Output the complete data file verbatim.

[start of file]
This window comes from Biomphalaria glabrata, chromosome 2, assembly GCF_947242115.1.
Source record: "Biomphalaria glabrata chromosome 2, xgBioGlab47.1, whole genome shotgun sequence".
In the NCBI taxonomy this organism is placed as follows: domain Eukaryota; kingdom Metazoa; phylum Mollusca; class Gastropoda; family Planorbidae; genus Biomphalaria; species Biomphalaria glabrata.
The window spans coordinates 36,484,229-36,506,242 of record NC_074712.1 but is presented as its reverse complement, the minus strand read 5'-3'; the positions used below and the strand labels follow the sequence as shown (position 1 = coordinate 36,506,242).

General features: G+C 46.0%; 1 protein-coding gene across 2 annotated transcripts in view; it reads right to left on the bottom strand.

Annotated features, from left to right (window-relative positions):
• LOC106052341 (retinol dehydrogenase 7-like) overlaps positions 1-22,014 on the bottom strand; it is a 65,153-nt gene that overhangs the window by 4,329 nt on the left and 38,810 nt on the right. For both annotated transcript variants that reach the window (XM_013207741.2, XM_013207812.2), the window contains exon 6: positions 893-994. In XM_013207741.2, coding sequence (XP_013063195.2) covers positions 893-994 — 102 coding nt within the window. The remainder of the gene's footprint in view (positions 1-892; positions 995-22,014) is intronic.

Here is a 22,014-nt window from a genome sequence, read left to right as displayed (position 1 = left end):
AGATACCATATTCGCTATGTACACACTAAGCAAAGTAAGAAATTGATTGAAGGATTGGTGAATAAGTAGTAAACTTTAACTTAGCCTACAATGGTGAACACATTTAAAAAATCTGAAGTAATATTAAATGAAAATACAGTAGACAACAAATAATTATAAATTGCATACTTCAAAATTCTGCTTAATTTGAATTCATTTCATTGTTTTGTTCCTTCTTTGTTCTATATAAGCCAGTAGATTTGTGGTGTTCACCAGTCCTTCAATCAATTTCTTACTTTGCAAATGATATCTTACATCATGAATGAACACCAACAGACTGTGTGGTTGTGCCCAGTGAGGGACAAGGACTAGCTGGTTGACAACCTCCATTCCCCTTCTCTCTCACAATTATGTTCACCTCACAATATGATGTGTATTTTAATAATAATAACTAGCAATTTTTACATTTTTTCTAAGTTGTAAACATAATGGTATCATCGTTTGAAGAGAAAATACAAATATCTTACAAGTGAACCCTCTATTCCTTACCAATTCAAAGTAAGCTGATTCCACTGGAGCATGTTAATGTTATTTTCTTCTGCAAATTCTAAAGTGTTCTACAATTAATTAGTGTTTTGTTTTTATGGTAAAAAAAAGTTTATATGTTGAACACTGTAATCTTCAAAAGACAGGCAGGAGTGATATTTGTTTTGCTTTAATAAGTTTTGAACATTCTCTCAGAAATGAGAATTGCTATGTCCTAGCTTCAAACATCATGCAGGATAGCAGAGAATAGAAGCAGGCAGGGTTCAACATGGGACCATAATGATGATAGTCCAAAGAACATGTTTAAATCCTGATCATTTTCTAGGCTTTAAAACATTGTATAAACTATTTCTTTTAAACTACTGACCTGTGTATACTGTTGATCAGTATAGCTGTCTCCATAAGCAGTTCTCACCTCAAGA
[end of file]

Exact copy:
This window comes from Biomphalaria glabrata, chromosome 2, assembly GCF_947242115.1.
Source record: "Biomphalaria glabrata chromosome 2, xgBioGlab47.1, whole genome shotgun sequence".
In the NCBI taxonomy this organism is placed as follows: domain Eukaryota; kingdom Metazoa; phylum Mollusca; class Gastropoda; family Planorbidae; genus Biomphalaria; species Biomphalaria glabrata.
The window spans coordinates 36,484,229-36,506,242 of record NC_074712.1 but is presented as its reverse complement, the minus strand read 5'-3'; the positions used below and the strand labels follow the sequence as shown (position 1 = coordinate 36,506,242).

General features: G+C 46.0%; 1 protein-coding gene across 2 annotated transcripts in view; it reads right to left on the bottom strand.

Annotated features, from left to right (window-relative positions):
• LOC106052341 (retinol dehydrogenase 7-like) overlaps positions 1-22,014 on the bottom strand; it is a 65,153-nt gene that overhangs the window by 4,329 nt on the left and 38,810 nt on the right. For both annotated transcript variants that reach the window (XM_013207741.2, XM_013207812.2), the window contains exon 6: positions 893-994. In XM_013207741.2, coding sequence (XP_013063195.2) covers positions 893-994 — 102 coding nt within the window. The remainder of the gene's footprint in view (positions 1-892; positions 995-22,014) is intronic.

Here is a 22,014-nt window from a genome sequence, read left to right as displayed (position 1 = left end):
AGATACCATATTCGCTATGTACACACTAAGCAAAGTAAGAAATTGATTGAAGGATTGGTGAATAAGTAGTAAACTTTAACTTAGCCTACAATGGTGAACACATTTAAAAAATCTGAAGTAATATTAAATGAAAATACAGTAGACAACAAATAATTATAAATTGCATACTTCAAAATTCTGCTTAATTTGAATTCATTTCATTGTTTTGTTCCTTCTTTGTTCTATATAAGCCAGTAGATTTGTGGTGTTCACCAGTCCTTCAATCAATTTCTTACTTTGCAAATGATATCTTACATCATGAATGAACACCAACAGACTGTGTGGTTGTGCCCAGTGAGGGACAAGGACTAGCTGGTTGACAACCTCCATTCCCCTTCTCTCTCACAATTATGTTCACCTCACAATATGATGTGTATTTTAATAATAATAACTAGCAATTTTTACATTTTTTCTAAGTTGTAAACATAATGGTATCATCGTTTGAAGAGAAAATACAAATATCTTACAAGTGAACCCTCTATTCCTTACCAATTCAAAGTAAGCTGATTCCACTGGAGCATGTTAATGTTATTTTCTTCTGCAAATTCTAAAGTGTTCTACAATTAATTAGTGTTTTGTTTTTATGGTAAAAAAAAGTTTATATGTTGAACACTGTAATCTTCAAAAGACAGGCAGGAGTGATATTTGTTTTGCTTTAATAAGTTTTGAACATTCTCTCAGAAATGAGAATTGCTATGTCCTAGCTTCAAACATCATGCAGGATAGCAGAGAATAGAAGCAGGCAGGGTTCAACATGGGACCATAATGATGATAGTCCAAAGAACATGTTTAAATCCTGATCATTTTCTAGGCTTTAAAACATTGTATAAACTATTTCTTTTAAACTACTGACCTGTGTATACTGTTGATCAGTATAGCTGTCTCCATAAGCAGTTCTCACCTCAAGA